As They Are In Bed a Dream Gobbles Her Head
Prichard, Kimberly (American playwright, managing editor, academic, feminist, 19__-____),
“As They Are In Bed a Dream Gobbles Her Head,” a 15-minute quick monodrama (short version of “The Killing Jar”) in English, set in _____, ____,
© ____ by Kimberly Prichard;
• in Kimberly Prichard’s As They Are In Bed a Dream Gobbles Her Head (New York: The Author, ____);
Ava (f), __, ____; IRIS (f), __, ____; ____ (f), __, ____.
“Ava struggles to arrest an invasive recurring dream before her lover IRIS walks out the door.”—Kimberly Prichard plays, http://www.netspace.org/~icwp/pritchardplays.html, accessed August 17, 2006.
“Kimberly Pritchard holds an M.F.A. in Playwriting from The University of Georgia and is pursuing a Ph.D. in Theatre in New York. Her work has been read, produced, or recognized by Southeastern Theatre Conference (SETC), Kennedy Center American College Theatre Festival (KC/ACTF) Region IV, Twentieth Century Playwrights Festival, the Hippodrome State Theatre, Clemson University, WOW Café’s Reality Show, The University of London, and Hawaii International Conference of Arts and Humanities. The Box, a one-act play, is published in the avant-garde international literary journal Collages & Bricolages. Kim has served as a past managing editor of the Journal of American Drama and Theatre and has taught playwriting and script analysis at University of Georgia and Marymount Manhattan College. A native of Miami, Florida, Kim has studied in England, Italy, and Spain and currently resides in New York City. Kimberly Pritchard’s writing incorporates techniques from various methods of image-making: visual arts, film, music and sound. Her sense of storytelling has been strongly conditioned by the literary tradition of magical realism, the worlds of her plays often hovering between a common reality and one of miracles. Nearly all of her plays empower female characters by resurrecting and redefining images from cultural histories that have traditionally rendered women weak.”—Kimberly Prichard, http://www.netspace.org/~icwp/pritchard.html, accessed August 16, 2006.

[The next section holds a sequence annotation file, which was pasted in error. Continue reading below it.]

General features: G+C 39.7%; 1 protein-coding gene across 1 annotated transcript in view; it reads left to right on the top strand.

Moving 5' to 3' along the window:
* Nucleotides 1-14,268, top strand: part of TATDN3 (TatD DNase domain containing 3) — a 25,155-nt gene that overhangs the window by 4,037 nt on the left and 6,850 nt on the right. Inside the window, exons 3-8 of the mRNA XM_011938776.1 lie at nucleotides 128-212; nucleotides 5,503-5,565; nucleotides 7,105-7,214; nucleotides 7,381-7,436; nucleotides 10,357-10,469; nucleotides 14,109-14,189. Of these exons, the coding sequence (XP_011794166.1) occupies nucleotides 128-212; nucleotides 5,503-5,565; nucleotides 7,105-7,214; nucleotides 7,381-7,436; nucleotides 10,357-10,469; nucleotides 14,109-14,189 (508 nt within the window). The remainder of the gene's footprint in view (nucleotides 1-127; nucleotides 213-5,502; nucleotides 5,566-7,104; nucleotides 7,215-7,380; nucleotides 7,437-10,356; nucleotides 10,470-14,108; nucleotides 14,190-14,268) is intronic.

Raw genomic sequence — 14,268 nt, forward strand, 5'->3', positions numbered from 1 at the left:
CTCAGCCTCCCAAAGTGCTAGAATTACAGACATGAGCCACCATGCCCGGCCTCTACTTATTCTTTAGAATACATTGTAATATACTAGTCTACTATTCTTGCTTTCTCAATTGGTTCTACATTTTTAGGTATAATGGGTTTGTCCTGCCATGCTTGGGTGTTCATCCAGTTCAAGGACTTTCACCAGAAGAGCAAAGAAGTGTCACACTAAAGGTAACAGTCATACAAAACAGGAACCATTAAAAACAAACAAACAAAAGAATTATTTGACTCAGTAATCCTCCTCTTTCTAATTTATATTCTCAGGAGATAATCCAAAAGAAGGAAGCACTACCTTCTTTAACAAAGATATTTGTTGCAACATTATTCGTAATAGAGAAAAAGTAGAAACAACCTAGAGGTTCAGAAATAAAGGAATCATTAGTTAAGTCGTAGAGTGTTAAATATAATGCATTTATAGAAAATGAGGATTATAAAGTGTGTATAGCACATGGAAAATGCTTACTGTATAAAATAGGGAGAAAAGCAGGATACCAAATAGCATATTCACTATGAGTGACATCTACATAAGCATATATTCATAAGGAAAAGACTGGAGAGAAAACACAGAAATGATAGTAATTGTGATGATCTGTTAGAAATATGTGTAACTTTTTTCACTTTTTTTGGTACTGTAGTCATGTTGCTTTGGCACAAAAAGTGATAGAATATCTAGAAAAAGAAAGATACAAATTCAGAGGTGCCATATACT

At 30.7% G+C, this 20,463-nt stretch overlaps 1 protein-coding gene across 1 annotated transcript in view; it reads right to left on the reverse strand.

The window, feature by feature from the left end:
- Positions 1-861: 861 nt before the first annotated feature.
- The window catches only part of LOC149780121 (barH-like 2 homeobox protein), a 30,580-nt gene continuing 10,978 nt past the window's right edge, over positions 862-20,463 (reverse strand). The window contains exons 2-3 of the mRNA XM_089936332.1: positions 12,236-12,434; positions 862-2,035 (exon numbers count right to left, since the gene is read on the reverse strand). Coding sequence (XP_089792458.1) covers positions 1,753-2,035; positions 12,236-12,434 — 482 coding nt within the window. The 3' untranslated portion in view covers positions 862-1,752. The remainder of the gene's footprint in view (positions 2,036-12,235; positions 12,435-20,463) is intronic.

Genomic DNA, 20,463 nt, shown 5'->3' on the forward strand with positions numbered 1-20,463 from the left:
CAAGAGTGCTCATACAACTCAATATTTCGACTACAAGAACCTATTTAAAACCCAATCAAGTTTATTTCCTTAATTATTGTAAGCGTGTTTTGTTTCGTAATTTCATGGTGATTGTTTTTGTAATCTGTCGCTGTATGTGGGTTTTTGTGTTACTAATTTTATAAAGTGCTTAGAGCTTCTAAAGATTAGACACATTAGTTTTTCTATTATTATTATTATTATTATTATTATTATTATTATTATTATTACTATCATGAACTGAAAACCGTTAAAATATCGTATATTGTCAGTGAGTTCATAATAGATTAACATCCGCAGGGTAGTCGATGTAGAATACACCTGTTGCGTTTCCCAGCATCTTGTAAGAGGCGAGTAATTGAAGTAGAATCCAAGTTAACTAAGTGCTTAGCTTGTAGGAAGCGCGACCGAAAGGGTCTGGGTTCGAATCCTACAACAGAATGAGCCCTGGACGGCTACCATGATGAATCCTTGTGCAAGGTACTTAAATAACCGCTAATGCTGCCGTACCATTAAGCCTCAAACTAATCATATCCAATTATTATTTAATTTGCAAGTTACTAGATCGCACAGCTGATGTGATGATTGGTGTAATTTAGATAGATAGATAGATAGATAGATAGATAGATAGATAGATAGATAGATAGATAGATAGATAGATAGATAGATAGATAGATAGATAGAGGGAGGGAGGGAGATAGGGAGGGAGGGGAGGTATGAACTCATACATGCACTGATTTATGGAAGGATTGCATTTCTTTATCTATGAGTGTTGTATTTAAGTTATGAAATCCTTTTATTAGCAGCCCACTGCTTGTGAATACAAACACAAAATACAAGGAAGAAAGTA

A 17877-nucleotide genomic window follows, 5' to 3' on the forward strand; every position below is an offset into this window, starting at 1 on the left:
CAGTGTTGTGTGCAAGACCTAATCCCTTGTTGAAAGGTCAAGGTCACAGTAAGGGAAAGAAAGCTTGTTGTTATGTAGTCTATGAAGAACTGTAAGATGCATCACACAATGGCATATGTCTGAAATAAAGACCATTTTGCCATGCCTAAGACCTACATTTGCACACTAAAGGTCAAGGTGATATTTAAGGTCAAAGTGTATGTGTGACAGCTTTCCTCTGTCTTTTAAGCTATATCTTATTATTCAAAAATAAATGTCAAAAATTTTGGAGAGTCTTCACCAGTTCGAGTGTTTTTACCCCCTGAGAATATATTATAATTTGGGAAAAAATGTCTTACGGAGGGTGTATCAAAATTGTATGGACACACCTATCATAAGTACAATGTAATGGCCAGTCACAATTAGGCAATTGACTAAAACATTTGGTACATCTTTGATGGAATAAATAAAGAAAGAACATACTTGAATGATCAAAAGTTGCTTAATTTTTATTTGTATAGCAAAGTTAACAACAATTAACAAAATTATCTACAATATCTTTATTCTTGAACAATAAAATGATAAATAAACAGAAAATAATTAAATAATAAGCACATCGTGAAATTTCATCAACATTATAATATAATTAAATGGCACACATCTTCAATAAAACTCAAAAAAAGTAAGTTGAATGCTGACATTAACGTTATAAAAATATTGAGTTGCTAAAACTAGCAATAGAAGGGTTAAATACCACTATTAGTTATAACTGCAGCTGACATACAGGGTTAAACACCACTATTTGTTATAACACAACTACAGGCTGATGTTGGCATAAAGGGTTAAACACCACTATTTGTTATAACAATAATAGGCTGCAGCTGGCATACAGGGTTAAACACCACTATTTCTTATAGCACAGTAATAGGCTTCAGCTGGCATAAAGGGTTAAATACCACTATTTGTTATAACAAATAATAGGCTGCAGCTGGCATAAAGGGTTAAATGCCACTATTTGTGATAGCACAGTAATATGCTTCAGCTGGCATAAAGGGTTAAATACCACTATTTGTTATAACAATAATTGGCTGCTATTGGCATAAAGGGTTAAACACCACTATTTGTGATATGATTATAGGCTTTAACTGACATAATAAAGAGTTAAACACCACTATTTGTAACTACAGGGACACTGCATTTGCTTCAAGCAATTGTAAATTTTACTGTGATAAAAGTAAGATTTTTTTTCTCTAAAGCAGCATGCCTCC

abandonment, desertion, homosexuality, recurring dream.